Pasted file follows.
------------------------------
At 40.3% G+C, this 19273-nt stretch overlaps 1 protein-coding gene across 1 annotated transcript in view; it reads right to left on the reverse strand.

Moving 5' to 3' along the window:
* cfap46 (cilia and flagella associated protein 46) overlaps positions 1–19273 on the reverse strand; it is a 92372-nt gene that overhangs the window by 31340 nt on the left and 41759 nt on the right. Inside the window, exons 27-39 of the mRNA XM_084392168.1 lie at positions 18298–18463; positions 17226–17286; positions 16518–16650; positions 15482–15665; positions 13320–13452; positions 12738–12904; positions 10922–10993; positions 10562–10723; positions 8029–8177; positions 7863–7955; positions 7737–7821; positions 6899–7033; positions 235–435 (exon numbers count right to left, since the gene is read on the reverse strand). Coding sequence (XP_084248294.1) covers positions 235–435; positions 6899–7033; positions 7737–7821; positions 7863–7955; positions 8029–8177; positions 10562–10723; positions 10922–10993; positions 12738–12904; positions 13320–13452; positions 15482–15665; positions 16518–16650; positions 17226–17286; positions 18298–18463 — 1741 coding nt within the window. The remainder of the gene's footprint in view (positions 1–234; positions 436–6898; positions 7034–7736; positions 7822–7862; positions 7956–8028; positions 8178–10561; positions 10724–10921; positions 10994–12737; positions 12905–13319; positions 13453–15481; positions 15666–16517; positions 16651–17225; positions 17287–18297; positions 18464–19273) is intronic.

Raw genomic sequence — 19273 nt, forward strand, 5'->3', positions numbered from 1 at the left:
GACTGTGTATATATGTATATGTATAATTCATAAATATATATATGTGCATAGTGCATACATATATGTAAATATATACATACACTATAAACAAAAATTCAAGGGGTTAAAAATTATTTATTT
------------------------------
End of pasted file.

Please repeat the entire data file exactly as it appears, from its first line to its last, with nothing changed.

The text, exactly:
At 40.3% G+C, this 19273-nt stretch overlaps 1 protein-coding gene across 1 annotated transcript in view; it reads right to left on the reverse strand.

Moving 5' to 3' along the window:
* cfap46 (cilia and flagella associated protein 46) overlaps positions 1–19273 on the reverse strand; it is a 92372-nt gene that overhangs the window by 31340 nt on the left and 41759 nt on the right. Inside the window, exons 27-39 of the mRNA XM_084392168.1 lie at positions 18298–18463; positions 17226–17286; positions 16518–16650; positions 15482–15665; positions 13320–13452; positions 12738–12904; positions 10922–10993; positions 10562–10723; positions 8029–8177; positions 7863–7955; positions 7737–7821; positions 6899–7033; positions 235–435 (exon numbers count right to left, since the gene is read on the reverse strand). Coding sequence (XP_084248294.1) covers positions 235–435; positions 6899–7033; positions 7737–7821; positions 7863–7955; positions 8029–8177; positions 10562–10723; positions 10922–10993; positions 12738–12904; positions 13320–13452; positions 15482–15665; positions 16518–16650; positions 17226–17286; positions 18298–18463 — 1741 coding nt within the window. The remainder of the gene's footprint in view (positions 1–234; positions 436–6898; positions 7034–7736; positions 7822–7862; positions 7956–8028; positions 8178–10561; positions 10724–10921; positions 10994–12737; positions 12905–13319; positions 13453–15481; positions 15666–16517; positions 16651–17225; positions 17287–18297; positions 18464–19273) is intronic.

Raw genomic sequence — 19273 nt, forward strand, 5'->3', positions numbered from 1 at the left:
GACTGTGTATATATGTATATGTATAATTCATAAATATATATATGTGCATAGTGCATACATATATGTAAATATATACATACACTATAAACAAAAATTCAAGGGGTTAAAAATTATTTATTT